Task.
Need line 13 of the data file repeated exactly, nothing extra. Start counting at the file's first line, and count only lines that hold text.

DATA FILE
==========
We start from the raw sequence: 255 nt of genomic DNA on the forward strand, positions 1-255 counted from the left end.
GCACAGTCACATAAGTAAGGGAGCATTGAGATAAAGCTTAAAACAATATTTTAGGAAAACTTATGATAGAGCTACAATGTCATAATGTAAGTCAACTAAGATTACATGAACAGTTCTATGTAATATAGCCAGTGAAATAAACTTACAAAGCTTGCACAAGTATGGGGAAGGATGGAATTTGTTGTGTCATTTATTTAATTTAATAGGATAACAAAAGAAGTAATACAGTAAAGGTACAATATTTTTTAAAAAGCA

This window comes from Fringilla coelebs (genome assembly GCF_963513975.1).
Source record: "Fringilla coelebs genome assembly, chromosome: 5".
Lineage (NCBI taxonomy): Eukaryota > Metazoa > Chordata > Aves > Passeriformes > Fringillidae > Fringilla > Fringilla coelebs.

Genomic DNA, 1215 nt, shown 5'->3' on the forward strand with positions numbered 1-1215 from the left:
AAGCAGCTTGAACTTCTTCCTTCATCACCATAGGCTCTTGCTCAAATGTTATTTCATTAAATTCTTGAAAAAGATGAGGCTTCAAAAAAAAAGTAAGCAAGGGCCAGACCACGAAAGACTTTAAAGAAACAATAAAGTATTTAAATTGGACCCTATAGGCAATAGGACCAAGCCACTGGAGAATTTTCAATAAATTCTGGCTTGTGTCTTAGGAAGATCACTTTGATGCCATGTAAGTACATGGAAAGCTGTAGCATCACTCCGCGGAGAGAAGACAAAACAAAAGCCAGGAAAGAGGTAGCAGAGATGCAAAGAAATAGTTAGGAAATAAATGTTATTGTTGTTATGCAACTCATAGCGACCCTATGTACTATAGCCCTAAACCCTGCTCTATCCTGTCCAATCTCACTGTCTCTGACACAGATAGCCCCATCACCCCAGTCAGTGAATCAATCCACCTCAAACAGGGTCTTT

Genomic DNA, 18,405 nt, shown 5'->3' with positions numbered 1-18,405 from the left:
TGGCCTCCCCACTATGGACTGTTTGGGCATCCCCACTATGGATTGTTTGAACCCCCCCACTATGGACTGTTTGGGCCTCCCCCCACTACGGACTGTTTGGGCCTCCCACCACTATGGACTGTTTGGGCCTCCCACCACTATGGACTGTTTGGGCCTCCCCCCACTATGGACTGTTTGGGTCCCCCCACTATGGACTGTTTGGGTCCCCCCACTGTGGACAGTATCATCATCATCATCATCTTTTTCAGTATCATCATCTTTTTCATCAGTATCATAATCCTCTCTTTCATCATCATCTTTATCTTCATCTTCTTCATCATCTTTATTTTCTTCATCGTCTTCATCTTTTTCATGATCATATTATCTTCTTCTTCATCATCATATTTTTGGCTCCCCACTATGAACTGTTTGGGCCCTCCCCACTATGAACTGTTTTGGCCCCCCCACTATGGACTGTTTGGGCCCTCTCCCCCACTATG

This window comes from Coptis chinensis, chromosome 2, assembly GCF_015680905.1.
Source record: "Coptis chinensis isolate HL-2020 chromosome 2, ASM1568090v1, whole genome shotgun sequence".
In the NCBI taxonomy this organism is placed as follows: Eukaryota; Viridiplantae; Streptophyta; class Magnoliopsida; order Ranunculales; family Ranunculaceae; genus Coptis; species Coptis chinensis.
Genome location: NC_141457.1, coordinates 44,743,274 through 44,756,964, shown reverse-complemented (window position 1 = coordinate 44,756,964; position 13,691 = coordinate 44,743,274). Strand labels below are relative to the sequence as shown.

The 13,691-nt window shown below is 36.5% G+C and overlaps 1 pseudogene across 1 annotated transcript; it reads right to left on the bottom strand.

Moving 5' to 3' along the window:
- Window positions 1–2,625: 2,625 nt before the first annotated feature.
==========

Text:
Genome location: NC_141457.1, coordinates 44,743,274 through 44,756,964, shown reverse-complemented (window position 1 = coordinate 44,756,964; position 13,691 = coordinate 44,743,274). Strand labels below are relative to the sequence as shown.